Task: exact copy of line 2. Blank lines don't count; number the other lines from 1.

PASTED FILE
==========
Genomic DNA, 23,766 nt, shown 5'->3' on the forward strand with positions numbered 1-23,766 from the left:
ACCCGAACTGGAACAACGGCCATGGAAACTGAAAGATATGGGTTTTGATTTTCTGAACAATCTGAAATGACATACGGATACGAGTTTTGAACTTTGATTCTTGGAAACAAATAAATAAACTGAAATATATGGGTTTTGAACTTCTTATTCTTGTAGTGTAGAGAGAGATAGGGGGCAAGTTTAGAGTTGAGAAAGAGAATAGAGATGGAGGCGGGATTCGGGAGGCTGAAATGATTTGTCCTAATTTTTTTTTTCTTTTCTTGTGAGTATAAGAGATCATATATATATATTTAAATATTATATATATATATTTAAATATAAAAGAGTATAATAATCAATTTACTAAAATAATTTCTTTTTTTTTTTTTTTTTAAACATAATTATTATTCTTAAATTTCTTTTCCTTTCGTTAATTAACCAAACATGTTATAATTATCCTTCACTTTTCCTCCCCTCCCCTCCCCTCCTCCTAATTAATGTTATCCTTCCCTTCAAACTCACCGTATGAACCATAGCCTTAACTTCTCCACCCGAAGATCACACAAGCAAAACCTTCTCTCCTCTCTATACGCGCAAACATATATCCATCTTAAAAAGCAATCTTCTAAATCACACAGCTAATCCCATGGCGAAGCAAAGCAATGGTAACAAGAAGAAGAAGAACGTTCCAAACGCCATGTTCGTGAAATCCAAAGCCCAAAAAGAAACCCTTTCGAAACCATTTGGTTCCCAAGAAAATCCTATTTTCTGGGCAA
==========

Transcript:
ACCCGAACTGGAACAACGGCCATGGAAACTGAAAGATATGGGTTTTGATTTTCTGAACAATCTGAAATGACATACGGATACGAGTTTTGAACTTTGATTCTTGGAAACAAATAAATAAACTGAAATATATGGGTTTTGAACTTCTTATTCTTGTAGTGTAGAGAGAGATAGGGGGCAAGTTTAGAGTTGAGAAAGAGAATAGAGATGGAGGCGGGATTCGGGAGGCTGAAATGATTTGTCCTAATTTTTTTTTTCTTTTCTTGTGAGTATAAGAGATCATATATATATATTTAAATATTATATATATATATTTAAATATAAAAGAGTATAATAATCAATTTACTAAAATAATTTCTTTTTTTTTTTTTTTTTAAACATAATTATTATTCTTAAATTTCTTTTCCTTTCGTTAATTAACCAAACATGTTATAATTATCCTTCACTTTTCCTCCCCTCCCCTCCCCTCCTCCTAATTAATGTTATCCTTCCCTTCAAACTCACCGTATGAACCATAGCCTTAACTTCTCCACCCGAAGATCACACAAGCAAAACCTTCTCTCCTCTCTATACGCGCAAACATATATCCATCTTAAAAAGCAATCTTCTAAATCACACAGCTAATCCCATGGCGAAGCAAAGCAATGGTAACAAGAAGAAGAAGAACGTTCCAAACGCCATGTTCGTGAAATCCAAAGCCCAAAAAGAAACCCTTTCGAAACCATTTGGTTCCCAAGAAAATCCTATTTTCTGGGCAA